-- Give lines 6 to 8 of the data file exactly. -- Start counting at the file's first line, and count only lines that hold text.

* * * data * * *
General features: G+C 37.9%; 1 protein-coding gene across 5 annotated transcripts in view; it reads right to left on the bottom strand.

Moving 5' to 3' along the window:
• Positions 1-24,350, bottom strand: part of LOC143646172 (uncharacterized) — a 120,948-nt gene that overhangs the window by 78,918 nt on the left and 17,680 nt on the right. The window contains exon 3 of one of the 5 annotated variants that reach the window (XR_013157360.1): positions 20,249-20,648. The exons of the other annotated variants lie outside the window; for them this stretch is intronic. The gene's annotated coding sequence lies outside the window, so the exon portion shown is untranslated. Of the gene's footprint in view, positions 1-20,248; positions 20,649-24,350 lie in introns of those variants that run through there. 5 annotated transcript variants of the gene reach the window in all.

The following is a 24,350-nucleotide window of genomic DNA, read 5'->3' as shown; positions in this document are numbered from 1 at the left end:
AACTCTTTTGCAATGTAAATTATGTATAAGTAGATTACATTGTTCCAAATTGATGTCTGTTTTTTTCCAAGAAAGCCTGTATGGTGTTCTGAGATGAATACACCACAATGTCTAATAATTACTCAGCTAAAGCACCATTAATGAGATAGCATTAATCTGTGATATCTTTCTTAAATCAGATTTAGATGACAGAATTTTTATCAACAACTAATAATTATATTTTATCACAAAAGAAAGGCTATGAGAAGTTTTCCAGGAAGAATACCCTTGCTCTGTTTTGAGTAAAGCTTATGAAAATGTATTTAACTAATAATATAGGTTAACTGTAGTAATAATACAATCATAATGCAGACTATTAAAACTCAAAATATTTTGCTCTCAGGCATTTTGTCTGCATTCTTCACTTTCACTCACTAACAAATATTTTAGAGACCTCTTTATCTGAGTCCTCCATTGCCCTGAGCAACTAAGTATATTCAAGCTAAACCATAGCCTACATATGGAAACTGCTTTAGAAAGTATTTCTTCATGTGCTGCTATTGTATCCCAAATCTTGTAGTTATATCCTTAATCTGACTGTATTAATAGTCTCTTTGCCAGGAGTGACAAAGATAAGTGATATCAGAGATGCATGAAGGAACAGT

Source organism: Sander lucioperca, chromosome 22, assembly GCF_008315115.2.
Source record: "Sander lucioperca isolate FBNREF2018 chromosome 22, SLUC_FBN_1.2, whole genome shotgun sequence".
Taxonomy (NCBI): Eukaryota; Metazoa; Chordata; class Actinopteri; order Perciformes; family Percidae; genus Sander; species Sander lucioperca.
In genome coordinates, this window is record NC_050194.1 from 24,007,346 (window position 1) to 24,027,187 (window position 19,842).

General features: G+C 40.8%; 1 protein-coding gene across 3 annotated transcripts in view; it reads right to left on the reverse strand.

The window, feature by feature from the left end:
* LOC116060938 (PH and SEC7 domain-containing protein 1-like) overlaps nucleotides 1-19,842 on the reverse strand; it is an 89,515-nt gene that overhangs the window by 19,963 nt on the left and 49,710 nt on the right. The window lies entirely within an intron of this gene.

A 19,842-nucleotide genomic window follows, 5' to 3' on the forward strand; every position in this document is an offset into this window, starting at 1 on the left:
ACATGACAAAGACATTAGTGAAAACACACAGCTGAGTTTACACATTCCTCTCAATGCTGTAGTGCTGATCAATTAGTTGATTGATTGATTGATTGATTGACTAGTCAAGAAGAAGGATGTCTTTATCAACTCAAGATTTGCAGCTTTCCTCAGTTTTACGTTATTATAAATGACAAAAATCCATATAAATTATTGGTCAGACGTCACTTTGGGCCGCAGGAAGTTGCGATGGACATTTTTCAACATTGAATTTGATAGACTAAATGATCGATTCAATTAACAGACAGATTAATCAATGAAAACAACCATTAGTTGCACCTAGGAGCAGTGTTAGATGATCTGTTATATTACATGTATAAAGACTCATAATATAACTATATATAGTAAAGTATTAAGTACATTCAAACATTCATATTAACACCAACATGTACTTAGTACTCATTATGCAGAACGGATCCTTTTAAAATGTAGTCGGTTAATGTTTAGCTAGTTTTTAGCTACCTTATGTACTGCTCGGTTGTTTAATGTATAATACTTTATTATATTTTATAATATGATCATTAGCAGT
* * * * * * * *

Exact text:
Source organism: Sander lucioperca, chromosome 22, assembly GCF_008315115.2.
Source record: "Sander lucioperca isolate FBNREF2018 chromosome 22, SLUC_FBN_1.2, whole genome shotgun sequence".
Taxonomy (NCBI): Eukaryota; Metazoa; Chordata; class Actinopteri; order Perciformes; family Percidae; genus Sander; species Sander lucioperca.